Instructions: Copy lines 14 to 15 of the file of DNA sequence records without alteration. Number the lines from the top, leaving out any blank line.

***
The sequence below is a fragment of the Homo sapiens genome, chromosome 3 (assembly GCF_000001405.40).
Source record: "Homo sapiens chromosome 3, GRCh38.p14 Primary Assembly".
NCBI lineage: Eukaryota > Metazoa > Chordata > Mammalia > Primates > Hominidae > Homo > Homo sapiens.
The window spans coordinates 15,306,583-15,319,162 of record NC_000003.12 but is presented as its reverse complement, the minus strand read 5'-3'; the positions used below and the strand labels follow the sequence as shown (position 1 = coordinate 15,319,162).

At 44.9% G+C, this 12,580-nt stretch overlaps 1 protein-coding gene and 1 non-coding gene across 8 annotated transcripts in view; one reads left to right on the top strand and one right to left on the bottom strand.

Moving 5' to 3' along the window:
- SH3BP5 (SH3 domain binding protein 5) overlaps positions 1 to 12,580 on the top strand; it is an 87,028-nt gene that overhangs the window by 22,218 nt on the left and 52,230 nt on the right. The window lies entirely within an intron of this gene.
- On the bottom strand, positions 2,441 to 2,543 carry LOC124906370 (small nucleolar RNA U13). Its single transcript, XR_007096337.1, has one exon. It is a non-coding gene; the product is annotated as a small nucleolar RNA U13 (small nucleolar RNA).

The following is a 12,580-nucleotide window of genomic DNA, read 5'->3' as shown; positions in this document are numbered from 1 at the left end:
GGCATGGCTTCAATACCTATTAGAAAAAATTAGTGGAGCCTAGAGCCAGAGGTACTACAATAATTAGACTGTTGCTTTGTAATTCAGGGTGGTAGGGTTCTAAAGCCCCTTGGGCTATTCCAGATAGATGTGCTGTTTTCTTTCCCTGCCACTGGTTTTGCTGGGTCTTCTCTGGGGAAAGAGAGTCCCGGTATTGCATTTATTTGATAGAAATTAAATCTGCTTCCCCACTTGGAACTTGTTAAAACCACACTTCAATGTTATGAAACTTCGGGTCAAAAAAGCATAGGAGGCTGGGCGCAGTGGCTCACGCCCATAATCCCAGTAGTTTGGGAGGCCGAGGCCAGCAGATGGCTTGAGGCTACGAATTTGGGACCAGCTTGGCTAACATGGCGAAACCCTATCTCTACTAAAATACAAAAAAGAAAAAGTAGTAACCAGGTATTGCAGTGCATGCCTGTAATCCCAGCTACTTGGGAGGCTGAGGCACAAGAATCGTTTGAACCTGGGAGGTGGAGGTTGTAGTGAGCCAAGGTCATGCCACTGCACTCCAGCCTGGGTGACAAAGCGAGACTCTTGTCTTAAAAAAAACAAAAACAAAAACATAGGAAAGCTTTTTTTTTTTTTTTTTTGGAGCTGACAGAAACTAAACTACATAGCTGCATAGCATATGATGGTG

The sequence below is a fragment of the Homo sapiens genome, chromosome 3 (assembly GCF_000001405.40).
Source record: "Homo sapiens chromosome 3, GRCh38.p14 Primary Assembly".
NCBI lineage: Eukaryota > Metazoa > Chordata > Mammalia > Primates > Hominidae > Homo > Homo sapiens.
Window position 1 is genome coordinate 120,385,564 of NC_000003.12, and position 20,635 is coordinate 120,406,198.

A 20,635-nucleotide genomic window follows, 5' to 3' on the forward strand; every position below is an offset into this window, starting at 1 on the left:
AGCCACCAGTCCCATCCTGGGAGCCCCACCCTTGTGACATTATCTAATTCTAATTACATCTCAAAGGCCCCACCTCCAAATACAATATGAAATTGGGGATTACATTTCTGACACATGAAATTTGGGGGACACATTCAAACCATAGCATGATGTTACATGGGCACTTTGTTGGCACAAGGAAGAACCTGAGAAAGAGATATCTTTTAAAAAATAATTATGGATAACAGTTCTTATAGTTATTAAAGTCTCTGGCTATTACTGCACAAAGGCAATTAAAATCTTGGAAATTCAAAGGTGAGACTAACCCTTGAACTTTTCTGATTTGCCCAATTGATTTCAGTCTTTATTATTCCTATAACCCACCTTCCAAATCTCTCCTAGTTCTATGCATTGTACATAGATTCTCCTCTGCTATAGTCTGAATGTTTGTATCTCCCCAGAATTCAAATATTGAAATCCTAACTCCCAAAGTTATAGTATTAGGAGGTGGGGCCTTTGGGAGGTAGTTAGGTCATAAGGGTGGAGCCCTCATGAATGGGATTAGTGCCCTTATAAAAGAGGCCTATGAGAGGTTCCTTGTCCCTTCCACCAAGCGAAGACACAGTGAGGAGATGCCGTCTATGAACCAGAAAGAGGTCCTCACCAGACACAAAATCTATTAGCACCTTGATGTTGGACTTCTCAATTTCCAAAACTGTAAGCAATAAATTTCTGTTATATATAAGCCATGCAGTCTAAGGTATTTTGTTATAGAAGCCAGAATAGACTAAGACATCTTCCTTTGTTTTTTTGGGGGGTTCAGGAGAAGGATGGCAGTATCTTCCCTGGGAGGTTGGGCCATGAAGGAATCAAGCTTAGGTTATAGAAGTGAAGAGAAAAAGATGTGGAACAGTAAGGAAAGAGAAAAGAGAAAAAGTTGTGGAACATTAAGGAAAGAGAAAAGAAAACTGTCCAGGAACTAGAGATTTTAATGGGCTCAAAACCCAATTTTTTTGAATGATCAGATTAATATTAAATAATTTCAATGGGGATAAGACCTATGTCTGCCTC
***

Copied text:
Window position 1 is genome coordinate 120,385,564 of NC_000003.12, and position 20,635 is coordinate 120,406,198.

A 20,635-nucleotide genomic window follows, 5' to 3' on the forward strand; every position below is an offset into this window, starting at 1 on the left: